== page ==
Built on a site that was controlled by the Illinois Central Railroad for almost 150 years, Millennium Park is seen by many Chicagoans as the crowning glory of their city. The 24.5 acre (10 ha) Millennium Park is a magnificent modern park with state of the art facilities, unique public artwork and beautiful gardens.
History of the Park
Millennium Park is bordered by Michigan Avenue to the west, Columbus Drive to the east, Randolph Street to the North and Monroe Street to the South. It sits in an area that was once considered sacred to the Illinois Central Railroad. City planners developed Grant Park around the railroad tracks but, for decades, many still considered the area to be one of Chicago’s less-than-beautiful spots.
Civic groups tried to propose a new park and arts pavilion in 1977 but lacked the backing of the government. It wasn’t until the late 1990s that Millennium Park was proposed by Mayor Daly and greeted with much enthusiasm, with a mission of “creating new parkland in Grant Park to transform the unsightly railroad tracks and parking lots that had long dotted the lakefront”. This was achieved by constructing the park on top of the railroad yard.
transform the unsightly railroad tracks and parking lots that had long dotted the lakefront”. This was achieved by constructing the park on top of the railroad yard.
Plans were to open the park in 2000, hence its name, but problems with the original contractor – who missed several deadlines and went well over budget – delayed the project. The park finally opened in July 2004. It was worth the wait though as Millennium Park is one of Chicago’s most spectacular sights.
What You’ll Find There
Today, Millennium Park is a hubbub of activity nearly all year long. It’s become well-known for its architecture and landscape design and has won awards for the innovative features found in the park.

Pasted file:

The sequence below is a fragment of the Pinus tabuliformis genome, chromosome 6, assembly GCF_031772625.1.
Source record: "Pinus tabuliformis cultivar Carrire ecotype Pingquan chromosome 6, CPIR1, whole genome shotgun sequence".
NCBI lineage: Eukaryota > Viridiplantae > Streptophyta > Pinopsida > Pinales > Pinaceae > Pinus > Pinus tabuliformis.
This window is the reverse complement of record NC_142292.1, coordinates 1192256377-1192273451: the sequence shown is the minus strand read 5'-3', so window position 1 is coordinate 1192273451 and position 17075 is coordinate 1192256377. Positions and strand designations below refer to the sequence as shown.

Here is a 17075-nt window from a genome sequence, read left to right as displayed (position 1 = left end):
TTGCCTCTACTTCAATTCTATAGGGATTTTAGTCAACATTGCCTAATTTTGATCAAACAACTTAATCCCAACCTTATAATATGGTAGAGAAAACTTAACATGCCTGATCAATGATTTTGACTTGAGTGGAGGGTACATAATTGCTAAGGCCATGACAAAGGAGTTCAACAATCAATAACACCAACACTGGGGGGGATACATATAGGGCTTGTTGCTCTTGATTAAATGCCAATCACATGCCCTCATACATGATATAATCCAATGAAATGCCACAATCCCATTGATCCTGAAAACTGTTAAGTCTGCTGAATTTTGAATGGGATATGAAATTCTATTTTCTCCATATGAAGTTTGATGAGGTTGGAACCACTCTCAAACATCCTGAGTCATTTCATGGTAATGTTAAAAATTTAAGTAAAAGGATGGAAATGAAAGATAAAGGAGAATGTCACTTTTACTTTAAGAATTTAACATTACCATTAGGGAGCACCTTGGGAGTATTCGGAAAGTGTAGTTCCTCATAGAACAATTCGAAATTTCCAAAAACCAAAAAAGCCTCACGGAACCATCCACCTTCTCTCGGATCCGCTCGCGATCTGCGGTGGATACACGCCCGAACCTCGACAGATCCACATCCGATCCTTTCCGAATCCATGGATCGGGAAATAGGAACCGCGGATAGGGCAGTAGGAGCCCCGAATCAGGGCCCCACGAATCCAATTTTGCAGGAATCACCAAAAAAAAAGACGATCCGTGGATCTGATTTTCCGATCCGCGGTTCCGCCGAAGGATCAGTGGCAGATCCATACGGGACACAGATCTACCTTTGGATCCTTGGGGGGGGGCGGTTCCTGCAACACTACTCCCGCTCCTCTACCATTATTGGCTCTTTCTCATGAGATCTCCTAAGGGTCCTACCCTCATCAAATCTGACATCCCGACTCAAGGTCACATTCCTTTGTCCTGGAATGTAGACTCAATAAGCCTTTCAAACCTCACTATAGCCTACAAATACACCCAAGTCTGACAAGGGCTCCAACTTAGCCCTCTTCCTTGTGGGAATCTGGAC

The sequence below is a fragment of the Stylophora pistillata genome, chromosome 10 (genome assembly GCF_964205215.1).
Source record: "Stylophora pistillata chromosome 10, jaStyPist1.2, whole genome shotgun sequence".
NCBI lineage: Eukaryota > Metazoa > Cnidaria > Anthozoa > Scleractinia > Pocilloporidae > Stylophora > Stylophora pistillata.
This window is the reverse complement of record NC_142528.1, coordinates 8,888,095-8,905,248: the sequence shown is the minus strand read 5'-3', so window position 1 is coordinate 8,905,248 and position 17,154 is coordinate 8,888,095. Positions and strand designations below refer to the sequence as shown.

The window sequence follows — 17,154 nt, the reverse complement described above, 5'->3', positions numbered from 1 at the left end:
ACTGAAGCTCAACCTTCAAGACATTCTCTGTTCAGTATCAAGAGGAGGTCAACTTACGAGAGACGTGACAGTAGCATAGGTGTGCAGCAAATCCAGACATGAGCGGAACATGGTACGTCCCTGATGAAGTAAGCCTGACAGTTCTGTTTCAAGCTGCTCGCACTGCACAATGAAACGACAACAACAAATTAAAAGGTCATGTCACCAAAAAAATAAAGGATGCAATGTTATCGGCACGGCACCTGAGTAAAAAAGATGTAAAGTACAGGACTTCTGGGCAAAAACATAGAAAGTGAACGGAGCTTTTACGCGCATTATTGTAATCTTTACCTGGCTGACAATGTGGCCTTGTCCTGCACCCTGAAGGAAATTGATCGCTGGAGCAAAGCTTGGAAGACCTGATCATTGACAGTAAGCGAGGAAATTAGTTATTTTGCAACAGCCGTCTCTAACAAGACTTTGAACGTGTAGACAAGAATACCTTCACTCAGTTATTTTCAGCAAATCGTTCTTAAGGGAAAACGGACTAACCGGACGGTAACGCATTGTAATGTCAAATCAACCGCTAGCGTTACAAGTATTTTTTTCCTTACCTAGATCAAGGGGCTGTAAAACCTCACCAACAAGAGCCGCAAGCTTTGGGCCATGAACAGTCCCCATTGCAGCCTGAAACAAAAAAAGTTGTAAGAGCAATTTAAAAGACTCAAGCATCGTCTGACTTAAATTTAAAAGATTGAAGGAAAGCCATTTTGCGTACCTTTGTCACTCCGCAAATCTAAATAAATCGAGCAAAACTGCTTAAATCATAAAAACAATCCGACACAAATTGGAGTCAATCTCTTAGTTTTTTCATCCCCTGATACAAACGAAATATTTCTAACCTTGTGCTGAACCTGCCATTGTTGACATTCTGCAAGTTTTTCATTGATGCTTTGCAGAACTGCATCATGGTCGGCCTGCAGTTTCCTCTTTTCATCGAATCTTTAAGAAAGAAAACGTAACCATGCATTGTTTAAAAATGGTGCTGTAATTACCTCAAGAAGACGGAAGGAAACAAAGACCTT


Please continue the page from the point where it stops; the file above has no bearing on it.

The centerpiece of the Millennium Park is the Frank Gehry-designed Jay Pritzker Pavilion. This ultra-contemporary outdoor concert venue seats 4,000 with room for an additional 7,000 on the Great Lawn. Its design is spectacular and its sound system state-of-the-art. A host of different genres of concerts and other events are held at the Pritzker Pavilion at least once-a-week.
If you prefer indoor concerts or theater, visit the Joan W. and Irving B. Harris Theater for Music and Dance. This theater seats just over 1,500 people and is perfect for more intimate events, such as ballets or chamber music concerts.
Kids and adults alike love the innovative Crown Fountain.
The fountain, designed by Spanish artist Jaume Plensa, consists of two 50-foot (15m) glass block towers at each end of a shallow, sparkling reflecting pool. The towers project video images of diverse Chicago citizens spitting out water, which Plensa claims is a reference to the traditional use of gargoyles, where faces of mythological beings were sculpted with open mouths to allow water to flow out.
Outdoor enthusiasts will also enjoy the 2.5-acre (1 hectare) Lurie Garden. Hundreds of colorful flowers and green shrubs cover the garden. You’ll find mostly native plants, a reference to the tall prairie grasses found in Illinois. A 15-foot-high (4.5 m) “shoulder” hedge represents Carl Sandburg’s famous description of Chicago as the “City of the Big Shoulders”.
Architecture buffs will also enjoy the quirky Cloud Gate, designed by British artist Anish Kapoor. This bean-shaped structure was inspired by liquid mercury and is among the largest sculpture of its kind in the world, measuring 66-feet long by 33-feet high (20 x 10 meter). It weighs a whopping 100 tons and is made of polished stainless steel plates.
The shiny material reflects the magnificent Chicago skyline. The 12-foot-high arch (3.7m) in the middle of the sculpture serves as a gate and welcomes visitors to walk under the structure, touch the steel, and view the distorted reflections of themselves and their companions.
Complementing the Pritzker Pavilion in design, the magnificent 925-foot-long (282 meter) winding BP Bridge – often referred to as the ‘Snake Bridge’ – is well worth a stroll. Connecting Millennium Park with Daley Bicentennial Plaza, the Frank Gehry-designed masterpiece provides great views of Lake Michigan and the Chicago skyline.
Brushed stainless steel panels line the sides of the unique bridge and provide an acoustic barrier for traffic noise as it crosses busy Columbus Avenue. The hardwood deck is easily maneuverable for visitors with disabilities.
You’ll also want to make a stop at the classic Millennium Monument with its stately Doric columns rising 40 feet (12 meter) in the air. At the center of the monument is the Millennium Fountain.
Winters take visitors to the McCormick Tribune Plaza and Ice Rink, boasting state-of-the-art ice-making machines that can even withstand unusually warm winter weather.
You can also enjoy changing exhibits along the Chase Promenade and have a chance to view local art at the Boeing Galleries. The Exelon Pavilions house Millennium Park’s excellent visitor center, a great place to start your tour if you’re new to the park.